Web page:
Kasey to the Rescue is a book you read for the story. You read it and count your blessings, at the same time acknowledging the good things that have come out of their situation (Kasey, new relationships, emotional strength, etc.). Rogers is great at delivering chaotic moments in a humorous manner, and you feel like you’re actually there. The book made me laugh out loud even as I couldn’t begin to imagine how hopeless they must have felt. Rogers stands out as a great mother who stands strong when many of us would have let our lives crumble around us.
 

That said, this book is not the sort of book you read for literary value or eloquent writing. The writing style is good in terms of being light and grammatically correct… but it won’t make anyone’s “favorite quotes” section on their Facebook profile, if you know what I mean. The title and prominent picture of the capuchin monkey on the cover of the book leads one to believe the book is all about Kasey, the monkey. This really bothered me at the beginning of the book, when there were chapters where the monkey was not yet present. I think Rogers was aware of this because she added in notes about where Kasey would be at the time (living and working with a trainer), but the transitions were poor and awkward. As I read on, though, it bothered me less. It would have been impossible to separate Kasey’s story from the story of Ned (the son)’s accident and recovery. The story is clearly written from the mother’s point of view, and I like that she didn’t try to speak for her family by representing their opinions in the book. On the other hand, I was curious about what Ned might be feeling/thinking throughout a lot of it. The book does include a short afterword by Ned (and another prominent member of the story), which I thoroughly enjoyed.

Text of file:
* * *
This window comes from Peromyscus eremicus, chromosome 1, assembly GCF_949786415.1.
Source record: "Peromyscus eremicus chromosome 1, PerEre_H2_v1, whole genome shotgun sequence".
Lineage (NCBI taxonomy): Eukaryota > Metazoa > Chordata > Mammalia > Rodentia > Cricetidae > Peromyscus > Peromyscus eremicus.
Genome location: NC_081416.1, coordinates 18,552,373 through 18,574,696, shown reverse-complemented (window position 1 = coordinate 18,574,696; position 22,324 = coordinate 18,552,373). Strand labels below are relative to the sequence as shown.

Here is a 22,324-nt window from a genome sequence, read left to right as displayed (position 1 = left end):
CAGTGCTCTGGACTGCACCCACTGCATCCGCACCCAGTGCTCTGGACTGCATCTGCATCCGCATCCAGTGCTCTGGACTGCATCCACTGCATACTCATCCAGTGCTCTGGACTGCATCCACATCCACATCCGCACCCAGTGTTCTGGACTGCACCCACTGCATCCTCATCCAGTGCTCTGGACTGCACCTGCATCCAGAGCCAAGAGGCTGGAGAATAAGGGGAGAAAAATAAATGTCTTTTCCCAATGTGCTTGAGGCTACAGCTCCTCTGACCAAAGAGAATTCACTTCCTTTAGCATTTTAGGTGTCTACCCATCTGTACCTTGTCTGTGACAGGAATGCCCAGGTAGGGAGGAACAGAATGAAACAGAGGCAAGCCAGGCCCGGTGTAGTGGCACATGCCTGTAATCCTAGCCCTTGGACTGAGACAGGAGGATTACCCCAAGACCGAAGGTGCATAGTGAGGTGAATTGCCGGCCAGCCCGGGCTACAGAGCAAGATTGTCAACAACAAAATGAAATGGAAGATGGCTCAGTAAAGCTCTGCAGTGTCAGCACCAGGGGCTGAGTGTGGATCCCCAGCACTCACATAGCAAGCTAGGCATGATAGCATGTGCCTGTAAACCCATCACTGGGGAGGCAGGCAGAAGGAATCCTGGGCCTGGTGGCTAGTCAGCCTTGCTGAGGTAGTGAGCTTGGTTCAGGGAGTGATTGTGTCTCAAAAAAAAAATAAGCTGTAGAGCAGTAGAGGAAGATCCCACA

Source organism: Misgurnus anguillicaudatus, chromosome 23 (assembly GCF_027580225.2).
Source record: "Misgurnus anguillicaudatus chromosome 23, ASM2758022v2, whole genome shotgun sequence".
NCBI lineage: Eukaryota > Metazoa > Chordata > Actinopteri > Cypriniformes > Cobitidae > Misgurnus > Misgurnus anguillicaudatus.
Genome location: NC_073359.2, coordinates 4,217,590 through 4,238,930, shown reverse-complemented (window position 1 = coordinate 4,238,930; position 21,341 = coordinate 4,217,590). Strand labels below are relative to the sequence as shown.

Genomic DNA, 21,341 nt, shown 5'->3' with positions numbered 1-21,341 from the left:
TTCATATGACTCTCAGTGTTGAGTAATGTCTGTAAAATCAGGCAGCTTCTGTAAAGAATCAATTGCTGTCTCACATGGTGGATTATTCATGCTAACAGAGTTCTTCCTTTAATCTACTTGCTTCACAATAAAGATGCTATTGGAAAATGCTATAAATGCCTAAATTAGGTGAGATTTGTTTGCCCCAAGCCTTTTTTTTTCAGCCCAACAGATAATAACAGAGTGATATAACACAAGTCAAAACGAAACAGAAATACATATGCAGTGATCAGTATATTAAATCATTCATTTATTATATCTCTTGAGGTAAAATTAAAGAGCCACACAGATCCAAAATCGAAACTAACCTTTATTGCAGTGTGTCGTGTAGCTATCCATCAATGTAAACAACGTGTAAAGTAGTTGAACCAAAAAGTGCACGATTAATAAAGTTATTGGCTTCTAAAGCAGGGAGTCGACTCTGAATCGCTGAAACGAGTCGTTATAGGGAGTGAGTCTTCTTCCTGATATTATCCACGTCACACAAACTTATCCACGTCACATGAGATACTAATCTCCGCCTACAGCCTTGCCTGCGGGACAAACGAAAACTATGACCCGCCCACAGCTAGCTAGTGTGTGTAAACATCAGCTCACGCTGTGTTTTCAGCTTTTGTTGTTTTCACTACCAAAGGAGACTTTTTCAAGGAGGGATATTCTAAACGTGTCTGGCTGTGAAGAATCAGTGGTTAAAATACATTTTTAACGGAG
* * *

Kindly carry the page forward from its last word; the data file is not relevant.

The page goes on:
Rogers mentions religion a few times in the work, including the assertion that this was a time when faith could be the strongest because they needed the hope. Religion was not a prominent theme by any means, which I sincerely appreciated. I feel this makes the book much more marketable for a mainstream audience.
 

Kasey to the Rescue is a fast read and tells a truly inspirational story. I am glad to have read it.
 

My rating: 4 stars
 

Where did I get this book? ARC won through LibraryThing Early Reviewers.

2010. New York: Hyperion. 270 pages.

 

Review: Perfect Weight by Deepak Chopra December 21, 2010

Filed under: Book Reviews — Carrie @ 12:01 pm
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Are you unhappy with your weight, lacking energy, or experiencing digestive issues? How about sipping on some boiling water throughout your day or doing a liquid fast a couple times per week? These are just a couple of the suggestions made by Deepak Chopra in his book, Perfect Weight:The Complete Mind/Body Program for Achieving and Maintaining Your Ideal Weight, about the Ayurvedic approach to health, wellness, and weight loss.
 

Ayurveda is a traditional Indian approach to healing. In Ayurveda, a person belongs to one of (or a combination of) three doshas, or categories: vata, pitta, and kapha. Chopra takes you through the characteristics of each of these doshas and tells you what foods to eat and avoid, exercises to do or not do, and so forth, based on your personal body composition.
 

I really liked this book — and listened the audio version because I am an auditory learner and Chopra’s got a great voice. If you’re not familiar with Chopra, he is a big name in New Age medicine, healing, and spirituality and writes lots of self-help books. I like learning about healing traditions of other cultures (next on my list is a Traditional Chinese Medicine book), so I picked this one up.
 

Have I implemented some of the tips from Chopra? Actually, I have! Eating slowly and mindfully, drinking warm liquids and eating warm foods (good for my personal dosha), and practicing daily, low-impact exercise (rather than high-intensity exercise less frequently) are some of the beneficial lessons I took away from reading this book.
 

Is it woo-woo?ย Sure. Do I agree with everything Chopra says? No. But the overall message of listening to your body and treating it well is a good enough reason for me to have read this book. Four stars.
 

My rating: 4 stars